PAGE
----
The threat of terrorism looms over many societies and has been a considerable source of concern for professionals in the protective disciplines. The Paris attacks are still fresh in the collective memory and brings to the fore how terrorism can profoundly disrupt our way of life. The latest Horizon Scan Report by the Business Continuity Institute featured acts of terrorism as one of the top ten threats that business continuity professionals worry about for the fourth year running – a sign of such lingering concern.
Terrorist acts confront our fundamental sense of security and therefore involve our emotions. Our emotions, for better or for worse, influence our judgments on risk and how we carry on with our lives. As our societies respond to this continuing threat, that tension between intellect and emotion is also played out. Given our role in the protective disciplines, we need to be aware of our personal judgments on risk which influence our professional decisions.
In the latest edition of the BCI's Working Paper Series, Tim Jordan captures this tension quite well as he discusses implications to the understanding of risk from a practitioner’s perspective, highlighting that terrorism is a persistent phenomenon. This is an important premise as it influences business continuity, the way we analyse the business impact of certain risks and our responsibility in making our organizations resilient.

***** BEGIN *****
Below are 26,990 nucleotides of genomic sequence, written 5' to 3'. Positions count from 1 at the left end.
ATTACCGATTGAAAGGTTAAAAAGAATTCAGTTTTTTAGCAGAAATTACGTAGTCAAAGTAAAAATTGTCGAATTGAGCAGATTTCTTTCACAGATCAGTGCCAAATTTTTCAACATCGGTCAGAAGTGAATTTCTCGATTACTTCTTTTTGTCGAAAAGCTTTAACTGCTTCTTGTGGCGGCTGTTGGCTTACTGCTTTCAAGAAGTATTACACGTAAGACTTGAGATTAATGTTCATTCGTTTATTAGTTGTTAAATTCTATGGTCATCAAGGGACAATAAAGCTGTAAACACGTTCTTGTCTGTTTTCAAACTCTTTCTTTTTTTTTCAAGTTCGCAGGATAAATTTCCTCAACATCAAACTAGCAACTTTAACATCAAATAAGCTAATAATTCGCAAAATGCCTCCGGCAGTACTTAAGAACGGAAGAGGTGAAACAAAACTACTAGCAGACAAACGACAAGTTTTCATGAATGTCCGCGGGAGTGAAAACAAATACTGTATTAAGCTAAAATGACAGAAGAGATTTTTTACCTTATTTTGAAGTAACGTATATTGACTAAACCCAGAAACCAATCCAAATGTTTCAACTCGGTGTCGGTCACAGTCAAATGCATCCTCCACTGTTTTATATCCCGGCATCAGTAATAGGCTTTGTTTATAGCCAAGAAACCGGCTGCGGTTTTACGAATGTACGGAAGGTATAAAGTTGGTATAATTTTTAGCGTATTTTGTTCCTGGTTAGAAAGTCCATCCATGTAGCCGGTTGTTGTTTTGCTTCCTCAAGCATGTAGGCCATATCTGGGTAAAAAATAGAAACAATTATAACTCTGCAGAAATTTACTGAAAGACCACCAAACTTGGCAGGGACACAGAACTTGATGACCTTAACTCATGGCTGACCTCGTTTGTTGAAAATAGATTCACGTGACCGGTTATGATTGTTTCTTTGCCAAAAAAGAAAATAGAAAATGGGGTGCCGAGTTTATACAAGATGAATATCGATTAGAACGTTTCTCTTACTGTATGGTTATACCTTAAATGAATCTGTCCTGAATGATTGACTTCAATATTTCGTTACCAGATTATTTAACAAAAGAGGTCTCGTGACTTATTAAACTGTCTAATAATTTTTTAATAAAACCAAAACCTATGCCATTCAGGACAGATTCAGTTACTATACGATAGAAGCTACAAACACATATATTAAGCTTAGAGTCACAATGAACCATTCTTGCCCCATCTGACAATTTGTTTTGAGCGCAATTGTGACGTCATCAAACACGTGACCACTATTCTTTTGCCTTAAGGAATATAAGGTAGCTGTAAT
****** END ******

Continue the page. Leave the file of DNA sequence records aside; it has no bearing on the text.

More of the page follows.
The Paper concludes that the issue of managing risks associated with terrorism is complex and not easy to conceive. It is also not a topic which lies within the bounds of business continuity, risk and resilience. Nevertheless, our profession faces terrorism risks and the organizations we work for are affected directly or indirectly by terrorist acts. Therefore business continuity, risk and resilience practitioners should have a sound understanding of the issues and their accompanying effects.
In the end, terrorism and its effects influence the perception of risks and individual feelings. Business continuity, risk and resilience practitioners are not free from these effects. Given their important role, they are in a position where their tasks require them to critically examine their environment in a more considered way.
To download your free copy of ‘Terrorism as a lasting threat and its implications to practitioners’ view on risk', click here.